To make a statement and to convince everyone in Puerto Princesa to appreciate his team’s efforts, Chan had the chainsaws—numbering over 700 since his team started confiscating them in 2000—stacked into towering structures. But in January 2021, these were all dismantled and removed from the PNNI’s premises by the Puerto Princesa local government. Chan was later declared as persona non grata by the Palawan provincial government. Because of threats to his life and that of his family, he left the province and now manages PNNI operations remotely in Manila. 

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As mayor of El Nido town from 2016 to 2019, Nieves Rosento and her pro-environment policies often did not agree with powerful businessmen and politicians.

“Delikado” also follows the story of Rosento who was, at the time of the documentary’s filming, running for reelection as mayor of the town of El Nido. As a passionate anti-logging advocate, she often clashed with the province’s leaders. But her greatest challenge came when then President Rodrigo Duterte vowed on national television that he would kill her, because she was supposedly included among 46 local government officials with links to the illegal drug trade. Somehow, Duterte’s “war on drugs” became a political tool to silence Rosento’s opposing voice in the province.

With her name included in the “narco list” that was made public two months before the midterm elections on May 13, 2019, campaigning became a risky endeavor for Rosento and her team. She eventually lost her bid for reelection.

No evidence was ever presented to back Rosento’s alleged involvement in the illegal drug trade, and she was never charged with the supposed crime. In 2022, she ran again in the local elections and won a seat in Palawan’s provincial board.


In “Delikado” there are a number of heartbreaking moments, especially the scene where PNNI’s “Kap” Ruben Arzaga decides to do a recon on suspected timber poachers on a heavily forested mountain in his hometown of El Nido. Arzaga lost his life during that mission, and the funeral scene that followed was truly gut-wrenching.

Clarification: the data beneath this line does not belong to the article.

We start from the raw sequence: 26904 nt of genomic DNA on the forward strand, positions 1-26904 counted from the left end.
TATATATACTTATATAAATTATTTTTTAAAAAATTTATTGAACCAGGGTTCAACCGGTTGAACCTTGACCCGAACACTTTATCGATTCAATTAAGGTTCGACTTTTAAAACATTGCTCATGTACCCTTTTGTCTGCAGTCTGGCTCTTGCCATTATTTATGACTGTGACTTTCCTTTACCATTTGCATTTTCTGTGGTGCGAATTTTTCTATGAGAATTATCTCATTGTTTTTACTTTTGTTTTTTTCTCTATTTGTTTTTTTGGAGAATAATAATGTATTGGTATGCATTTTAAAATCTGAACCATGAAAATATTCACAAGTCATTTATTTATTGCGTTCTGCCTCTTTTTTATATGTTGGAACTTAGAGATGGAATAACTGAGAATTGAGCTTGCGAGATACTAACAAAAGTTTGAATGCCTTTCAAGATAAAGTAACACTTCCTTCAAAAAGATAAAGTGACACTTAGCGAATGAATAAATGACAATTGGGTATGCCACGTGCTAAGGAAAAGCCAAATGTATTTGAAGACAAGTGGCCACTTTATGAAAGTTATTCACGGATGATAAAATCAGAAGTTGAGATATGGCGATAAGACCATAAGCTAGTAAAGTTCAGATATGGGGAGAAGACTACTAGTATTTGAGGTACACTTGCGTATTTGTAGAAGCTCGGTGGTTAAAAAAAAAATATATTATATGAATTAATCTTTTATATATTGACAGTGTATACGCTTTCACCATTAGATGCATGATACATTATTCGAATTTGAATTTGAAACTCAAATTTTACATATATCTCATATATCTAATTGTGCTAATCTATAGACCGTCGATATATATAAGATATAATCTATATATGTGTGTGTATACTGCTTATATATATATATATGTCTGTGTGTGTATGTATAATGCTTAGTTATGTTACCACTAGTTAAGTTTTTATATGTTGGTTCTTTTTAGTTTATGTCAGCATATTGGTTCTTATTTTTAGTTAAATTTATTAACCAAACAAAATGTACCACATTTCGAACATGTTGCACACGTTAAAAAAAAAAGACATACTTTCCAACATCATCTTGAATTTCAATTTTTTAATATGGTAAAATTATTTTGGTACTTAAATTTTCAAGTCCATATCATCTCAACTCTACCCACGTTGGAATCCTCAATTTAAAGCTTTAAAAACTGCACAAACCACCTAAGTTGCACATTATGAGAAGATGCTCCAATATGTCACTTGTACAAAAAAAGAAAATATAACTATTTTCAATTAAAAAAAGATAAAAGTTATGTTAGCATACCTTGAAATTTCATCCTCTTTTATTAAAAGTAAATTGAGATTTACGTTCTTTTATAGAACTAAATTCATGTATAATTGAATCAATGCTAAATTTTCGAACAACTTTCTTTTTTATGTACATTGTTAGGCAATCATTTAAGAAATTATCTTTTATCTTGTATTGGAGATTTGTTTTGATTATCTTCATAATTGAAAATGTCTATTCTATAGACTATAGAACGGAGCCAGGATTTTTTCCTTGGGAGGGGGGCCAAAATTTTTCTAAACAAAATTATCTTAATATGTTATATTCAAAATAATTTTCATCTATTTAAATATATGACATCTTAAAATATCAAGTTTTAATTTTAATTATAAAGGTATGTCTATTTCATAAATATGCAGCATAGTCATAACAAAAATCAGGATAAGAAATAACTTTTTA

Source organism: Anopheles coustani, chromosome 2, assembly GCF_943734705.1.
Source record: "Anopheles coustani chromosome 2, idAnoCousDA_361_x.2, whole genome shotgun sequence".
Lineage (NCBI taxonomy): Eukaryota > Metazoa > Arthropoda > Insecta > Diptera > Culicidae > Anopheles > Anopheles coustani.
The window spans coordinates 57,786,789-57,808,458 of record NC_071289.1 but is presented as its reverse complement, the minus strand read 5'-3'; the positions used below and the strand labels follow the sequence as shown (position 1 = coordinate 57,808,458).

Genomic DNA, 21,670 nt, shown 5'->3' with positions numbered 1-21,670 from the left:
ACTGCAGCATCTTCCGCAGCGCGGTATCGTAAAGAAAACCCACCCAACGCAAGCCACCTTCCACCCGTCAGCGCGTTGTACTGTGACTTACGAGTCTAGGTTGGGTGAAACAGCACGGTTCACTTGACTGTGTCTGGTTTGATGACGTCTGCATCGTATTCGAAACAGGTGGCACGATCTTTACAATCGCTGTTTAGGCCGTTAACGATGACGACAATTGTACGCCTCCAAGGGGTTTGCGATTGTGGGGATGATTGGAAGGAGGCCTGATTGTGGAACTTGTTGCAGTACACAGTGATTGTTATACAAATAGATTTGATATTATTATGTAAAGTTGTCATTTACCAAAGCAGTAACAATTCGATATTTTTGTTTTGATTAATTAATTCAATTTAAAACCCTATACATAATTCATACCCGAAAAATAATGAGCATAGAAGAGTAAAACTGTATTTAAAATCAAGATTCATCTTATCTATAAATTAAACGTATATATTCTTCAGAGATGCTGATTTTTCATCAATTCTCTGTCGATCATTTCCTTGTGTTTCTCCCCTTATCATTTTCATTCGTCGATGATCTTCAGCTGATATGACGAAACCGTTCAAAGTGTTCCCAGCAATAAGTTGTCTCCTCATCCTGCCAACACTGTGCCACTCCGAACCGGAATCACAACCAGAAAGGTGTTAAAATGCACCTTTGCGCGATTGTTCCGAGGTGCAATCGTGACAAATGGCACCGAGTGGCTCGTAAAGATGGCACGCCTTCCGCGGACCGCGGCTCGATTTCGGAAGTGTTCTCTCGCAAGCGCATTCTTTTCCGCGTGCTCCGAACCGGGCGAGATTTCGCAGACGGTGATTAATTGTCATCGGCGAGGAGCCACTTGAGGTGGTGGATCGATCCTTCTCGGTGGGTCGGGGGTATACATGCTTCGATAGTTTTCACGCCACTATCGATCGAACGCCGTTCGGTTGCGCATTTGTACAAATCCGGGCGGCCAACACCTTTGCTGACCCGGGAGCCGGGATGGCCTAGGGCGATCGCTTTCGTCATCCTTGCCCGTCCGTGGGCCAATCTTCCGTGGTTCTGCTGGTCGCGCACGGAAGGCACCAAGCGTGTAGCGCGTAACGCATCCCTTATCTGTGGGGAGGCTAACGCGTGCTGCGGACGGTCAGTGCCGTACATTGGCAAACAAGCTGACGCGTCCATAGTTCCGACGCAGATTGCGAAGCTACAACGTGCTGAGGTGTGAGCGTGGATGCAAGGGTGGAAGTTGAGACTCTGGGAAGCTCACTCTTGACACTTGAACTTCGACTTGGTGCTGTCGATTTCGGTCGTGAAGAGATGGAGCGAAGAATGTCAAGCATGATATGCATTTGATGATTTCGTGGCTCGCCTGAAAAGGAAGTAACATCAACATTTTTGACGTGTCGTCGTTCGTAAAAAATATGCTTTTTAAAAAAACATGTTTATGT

Arzaga’s colleague, Balladares, a former logger and paramilitary leader who is regarded as the most experienced among PNNI’s para-enforcers, laments that their work should be the work of the government but that the latter is not doing its job. He wonders: If PNNI stops its fight versus illegal loggers and fishers, what will happen? “Trabaho ito ng gobyerno, pero wala silang ginagawa. Sino pipigil nito kung wala kami dito?”

Before Arzaga, 11 PNNI para-enforcers have been murdered since 2001.

Sydney-based cinematographer Tom Bannigan, who followed Balladares’ team in some of the raids shown in the film, described “Delikado” as “a story of hope and resilience.” 

“These people are up against straightforward corruption and the odds are stacked against them, but they still persist. I hope people feel inspired by [the film], rather than overwhelmed,” Bannigan said.

For Magsanoc-Alikpala—maker of such films as the 1997 television documentary “Batas Militar” and, more recently, “11,103,” which features the stories of martial law survivors—the problem in Palawan as shown in “Delikado” is “immense and complicated.” 

“It’s never easy battling greed and those with deep pockets and private armies,” she said.